IRB Guidance: Research vs. Quality Improvement/Program Evaluation
This page provides an overview of research vs. quality improvement (QI)/program evaluation.
Determining whether a project constitutes human subjects research rather than QI or program evaluation involves multiple factors.
Research vs. QI/Program Evaluation
The Institutional Review Board (IRB) is responsible for protecting the rights and welfare of human subjects in research. As a result, the first question a researcher should consider with respect to IRB review requirements is whether the project fits the definition of research. The federal definition of research is “a systematic investigation, including research development, testing and evaluation, designed to develop or contribute to generalizable knowledge. Activities which meet this definition constitute research for purposes of this policy, whether or not they are conducted or supported under a program which is considered research for other purposes.” This is an important distinction to make because it determines whether IRB review and oversight of a project is needed because IRB oversight is limited to human subjects research. If the project includes a research question/hypothesis, an intent to publish, present or contribute to generalizable knowledge, or the project would not be conducted in the same way or at all if there was no potential for publication/presentation, the project is most likely considered research and an IRB application should be submitted.
Some activities are typically outside the realm of research (e.g. internal management activities such as QI, quality assessment and program evaluation). If there are no plans to publish or present a QI or program evaluation project and the sole intent is to evaluate or improve a process or function within a program or institution, IRB review is most likely not required. However, if you believe that your project does not constitute research, but you are required by UW-Madison policy, an outside entity, or a publisher to obtain a formal IRB determination, then an IRB application will need to be submitted in order to receive a formal IRB determination that the project falls outside of the federal definition of research. Please note, this is generally true for access to academic records or the requirements outlined by FERPA. For example, the Registrar's office or an outside entity (e.g. Department of Public Instruction) could want a formal IRB determination and, as stated above, an IRB application would need to be submitted in order to receive a formal determination from the IRB that the project falls outside of the federal definition of research.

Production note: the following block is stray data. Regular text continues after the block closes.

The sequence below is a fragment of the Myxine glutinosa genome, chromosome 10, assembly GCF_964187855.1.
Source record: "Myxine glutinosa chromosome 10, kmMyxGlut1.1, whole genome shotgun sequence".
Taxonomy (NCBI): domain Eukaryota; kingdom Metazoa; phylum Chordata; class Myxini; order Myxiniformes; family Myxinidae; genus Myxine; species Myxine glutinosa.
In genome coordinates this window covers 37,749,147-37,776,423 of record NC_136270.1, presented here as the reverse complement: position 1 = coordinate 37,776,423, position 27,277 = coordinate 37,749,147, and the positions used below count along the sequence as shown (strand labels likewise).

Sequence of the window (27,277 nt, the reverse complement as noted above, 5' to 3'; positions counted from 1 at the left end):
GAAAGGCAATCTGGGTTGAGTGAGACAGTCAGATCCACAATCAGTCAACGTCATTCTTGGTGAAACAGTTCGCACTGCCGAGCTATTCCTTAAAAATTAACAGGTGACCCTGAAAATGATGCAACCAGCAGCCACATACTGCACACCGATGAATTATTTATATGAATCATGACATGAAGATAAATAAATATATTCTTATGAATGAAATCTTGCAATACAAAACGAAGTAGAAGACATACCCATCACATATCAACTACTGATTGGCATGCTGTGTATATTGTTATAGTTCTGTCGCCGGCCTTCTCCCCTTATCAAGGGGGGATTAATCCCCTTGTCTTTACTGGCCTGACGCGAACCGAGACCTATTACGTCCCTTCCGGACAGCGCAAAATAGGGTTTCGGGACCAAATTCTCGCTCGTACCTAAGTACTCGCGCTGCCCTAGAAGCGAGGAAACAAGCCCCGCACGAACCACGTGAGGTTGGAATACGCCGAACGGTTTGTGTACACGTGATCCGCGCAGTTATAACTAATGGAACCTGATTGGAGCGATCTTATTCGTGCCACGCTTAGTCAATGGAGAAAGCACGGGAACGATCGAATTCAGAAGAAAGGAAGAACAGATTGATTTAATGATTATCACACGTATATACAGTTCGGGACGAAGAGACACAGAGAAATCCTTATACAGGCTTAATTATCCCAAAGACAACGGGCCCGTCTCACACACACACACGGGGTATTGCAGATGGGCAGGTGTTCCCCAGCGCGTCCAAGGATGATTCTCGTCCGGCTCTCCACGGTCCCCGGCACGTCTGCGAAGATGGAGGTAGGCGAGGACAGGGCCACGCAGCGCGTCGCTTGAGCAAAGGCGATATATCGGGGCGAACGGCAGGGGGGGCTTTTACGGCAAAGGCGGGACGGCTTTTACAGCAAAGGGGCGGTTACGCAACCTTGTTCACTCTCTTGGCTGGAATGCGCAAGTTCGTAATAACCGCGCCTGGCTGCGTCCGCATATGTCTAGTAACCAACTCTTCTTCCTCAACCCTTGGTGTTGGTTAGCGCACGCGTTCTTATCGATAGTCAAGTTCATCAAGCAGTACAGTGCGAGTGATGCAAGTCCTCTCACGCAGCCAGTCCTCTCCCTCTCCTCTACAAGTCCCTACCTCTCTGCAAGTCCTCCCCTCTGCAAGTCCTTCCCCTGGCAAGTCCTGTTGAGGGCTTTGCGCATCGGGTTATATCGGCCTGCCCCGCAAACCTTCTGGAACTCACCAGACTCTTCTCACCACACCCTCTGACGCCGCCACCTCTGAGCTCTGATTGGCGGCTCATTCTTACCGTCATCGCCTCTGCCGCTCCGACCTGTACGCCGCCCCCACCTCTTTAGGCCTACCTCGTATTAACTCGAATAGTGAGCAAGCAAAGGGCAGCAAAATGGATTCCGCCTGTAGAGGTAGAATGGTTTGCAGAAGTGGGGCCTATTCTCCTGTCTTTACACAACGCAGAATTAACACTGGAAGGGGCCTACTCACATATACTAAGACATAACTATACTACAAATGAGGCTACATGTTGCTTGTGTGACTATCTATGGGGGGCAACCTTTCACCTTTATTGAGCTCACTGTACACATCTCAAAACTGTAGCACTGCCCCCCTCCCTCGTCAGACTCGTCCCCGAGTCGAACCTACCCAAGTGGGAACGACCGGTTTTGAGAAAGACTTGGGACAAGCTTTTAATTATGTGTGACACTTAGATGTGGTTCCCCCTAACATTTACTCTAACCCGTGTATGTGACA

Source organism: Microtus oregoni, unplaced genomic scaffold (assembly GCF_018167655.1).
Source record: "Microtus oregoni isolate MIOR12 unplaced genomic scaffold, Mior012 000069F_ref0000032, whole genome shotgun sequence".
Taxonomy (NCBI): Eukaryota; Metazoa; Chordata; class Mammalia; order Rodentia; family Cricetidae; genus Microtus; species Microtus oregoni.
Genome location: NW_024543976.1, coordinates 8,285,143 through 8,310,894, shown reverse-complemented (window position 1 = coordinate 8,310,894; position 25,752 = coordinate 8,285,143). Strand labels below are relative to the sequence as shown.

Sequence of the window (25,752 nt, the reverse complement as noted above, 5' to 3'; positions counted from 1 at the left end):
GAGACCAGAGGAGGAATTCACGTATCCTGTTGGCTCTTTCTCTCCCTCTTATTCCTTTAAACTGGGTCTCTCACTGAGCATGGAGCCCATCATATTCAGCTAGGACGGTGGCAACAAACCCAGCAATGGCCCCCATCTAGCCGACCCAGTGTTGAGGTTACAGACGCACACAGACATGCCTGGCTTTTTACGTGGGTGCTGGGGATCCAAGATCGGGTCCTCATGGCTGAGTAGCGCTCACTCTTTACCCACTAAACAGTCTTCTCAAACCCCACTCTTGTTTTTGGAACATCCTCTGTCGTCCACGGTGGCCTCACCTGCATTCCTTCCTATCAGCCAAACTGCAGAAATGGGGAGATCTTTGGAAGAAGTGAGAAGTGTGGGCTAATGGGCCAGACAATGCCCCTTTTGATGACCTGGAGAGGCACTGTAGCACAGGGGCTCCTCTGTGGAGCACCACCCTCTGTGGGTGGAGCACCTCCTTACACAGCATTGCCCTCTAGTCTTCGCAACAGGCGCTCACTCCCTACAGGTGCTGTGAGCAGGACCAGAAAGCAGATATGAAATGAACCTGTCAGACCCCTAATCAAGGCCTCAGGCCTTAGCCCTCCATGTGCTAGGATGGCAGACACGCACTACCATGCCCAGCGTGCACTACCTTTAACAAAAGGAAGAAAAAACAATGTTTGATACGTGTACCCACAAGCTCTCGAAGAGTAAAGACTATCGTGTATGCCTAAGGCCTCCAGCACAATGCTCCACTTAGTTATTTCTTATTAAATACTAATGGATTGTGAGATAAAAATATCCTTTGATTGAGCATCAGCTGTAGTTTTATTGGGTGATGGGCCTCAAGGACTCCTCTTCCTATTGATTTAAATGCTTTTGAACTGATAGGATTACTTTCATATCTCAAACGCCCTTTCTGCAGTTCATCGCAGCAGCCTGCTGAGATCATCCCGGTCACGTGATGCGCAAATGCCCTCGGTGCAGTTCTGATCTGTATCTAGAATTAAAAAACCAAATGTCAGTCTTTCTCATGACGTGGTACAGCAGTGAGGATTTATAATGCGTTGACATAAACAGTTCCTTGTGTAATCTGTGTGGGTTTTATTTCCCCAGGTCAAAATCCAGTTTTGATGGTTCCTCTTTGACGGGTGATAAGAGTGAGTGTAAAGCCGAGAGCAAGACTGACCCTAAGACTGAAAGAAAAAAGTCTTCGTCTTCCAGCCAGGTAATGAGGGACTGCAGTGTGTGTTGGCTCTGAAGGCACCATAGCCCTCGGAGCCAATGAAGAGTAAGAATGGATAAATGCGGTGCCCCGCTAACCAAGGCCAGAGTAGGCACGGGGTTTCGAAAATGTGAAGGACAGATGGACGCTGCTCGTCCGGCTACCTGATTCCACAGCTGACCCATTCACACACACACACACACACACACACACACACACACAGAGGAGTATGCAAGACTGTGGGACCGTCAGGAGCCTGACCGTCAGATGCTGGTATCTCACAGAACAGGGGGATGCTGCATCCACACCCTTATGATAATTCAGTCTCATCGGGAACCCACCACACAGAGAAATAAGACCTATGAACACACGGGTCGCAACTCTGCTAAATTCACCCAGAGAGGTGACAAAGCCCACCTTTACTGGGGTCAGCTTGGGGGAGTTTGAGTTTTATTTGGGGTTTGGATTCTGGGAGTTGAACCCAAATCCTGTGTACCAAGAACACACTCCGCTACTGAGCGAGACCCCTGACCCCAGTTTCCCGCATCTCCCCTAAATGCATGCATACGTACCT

Often, determining whether a project constitutes research under federal and institutional regulations can be a complex process that involves assessing the project intent, design, mandates, expected outcomes, and dissemination of results. The tool outlined below is intended to assist study teams in determining whether a project requires submission to the IRB as a research project involving human subjects. If the project involves some characteristics of a research project, submission to the IRB for review is expected.
IRB QI/Program Evaluation Self-Certification Tool
This tool allows study teams to make the decision about whether their project constitutes the definition of research under the Common Rule (45 CFR 46) independent of the IRB. The tool is designed to help determine whether the project constitutes research or whether it is quality improvement or program evaluation, such that IRB review isn’t required.